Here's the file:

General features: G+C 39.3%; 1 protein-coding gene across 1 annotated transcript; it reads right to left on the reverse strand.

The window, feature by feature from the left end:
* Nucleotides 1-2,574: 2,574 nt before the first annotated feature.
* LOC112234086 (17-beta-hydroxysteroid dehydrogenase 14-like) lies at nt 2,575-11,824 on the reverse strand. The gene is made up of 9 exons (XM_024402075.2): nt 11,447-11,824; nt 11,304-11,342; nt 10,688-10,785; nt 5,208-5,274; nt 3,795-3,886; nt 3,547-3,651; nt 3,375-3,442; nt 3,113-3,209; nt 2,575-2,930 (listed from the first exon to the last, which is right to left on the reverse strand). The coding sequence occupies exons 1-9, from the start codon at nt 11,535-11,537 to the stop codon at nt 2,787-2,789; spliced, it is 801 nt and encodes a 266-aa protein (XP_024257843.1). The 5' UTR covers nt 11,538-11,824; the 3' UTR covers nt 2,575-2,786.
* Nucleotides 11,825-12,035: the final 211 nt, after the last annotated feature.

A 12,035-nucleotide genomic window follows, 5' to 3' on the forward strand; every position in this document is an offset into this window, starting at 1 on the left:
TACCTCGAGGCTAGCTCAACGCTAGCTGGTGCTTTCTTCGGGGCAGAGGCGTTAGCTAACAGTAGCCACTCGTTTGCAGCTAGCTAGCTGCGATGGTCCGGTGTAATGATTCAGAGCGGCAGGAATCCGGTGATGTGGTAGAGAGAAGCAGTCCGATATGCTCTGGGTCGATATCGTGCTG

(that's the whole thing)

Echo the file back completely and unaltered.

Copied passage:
General features: G+C 39.3%; 1 protein-coding gene across 1 annotated transcript; it reads right to left on the reverse strand.

The window, feature by feature from the left end:
* Nucleotides 1-2,574: 2,574 nt before the first annotated feature.
* LOC112234086 (17-beta-hydroxysteroid dehydrogenase 14-like) lies at nt 2,575-11,824 on the reverse strand. The gene is made up of 9 exons (XM_024402075.2): nt 11,447-11,824; nt 11,304-11,342; nt 10,688-10,785; nt 5,208-5,274; nt 3,795-3,886; nt 3,547-3,651; nt 3,375-3,442; nt 3,113-3,209; nt 2,575-2,930 (listed from the first exon to the last, which is right to left on the reverse strand). The coding sequence occupies exons 1-9, from the start codon at nt 11,535-11,537 to the stop codon at nt 2,787-2,789; spliced, it is 801 nt and encodes a 266-aa protein (XP_024257843.1). The 5' UTR covers nt 11,538-11,824; the 3' UTR covers nt 2,575-2,786.
* Nucleotides 11,825-12,035: the final 211 nt, after the last annotated feature.

A 12,035-nucleotide genomic window follows, 5' to 3' on the forward strand; every position in this document is an offset into this window, starting at 1 on the left:
TACCTCGAGGCTAGCTCAACGCTAGCTGGTGCTTTCTTCGGGGCAGAGGCGTTAGCTAACAGTAGCCACTCGTTTGCAGCTAGCTAGCTGCGATGGTCCGGTGTAATGATTCAGAGCGGCAGGAATCCGGTGATGTGGTAGAGAGAAGCAGTCCGATATGCTCTGGGTCGATATCGTGCTG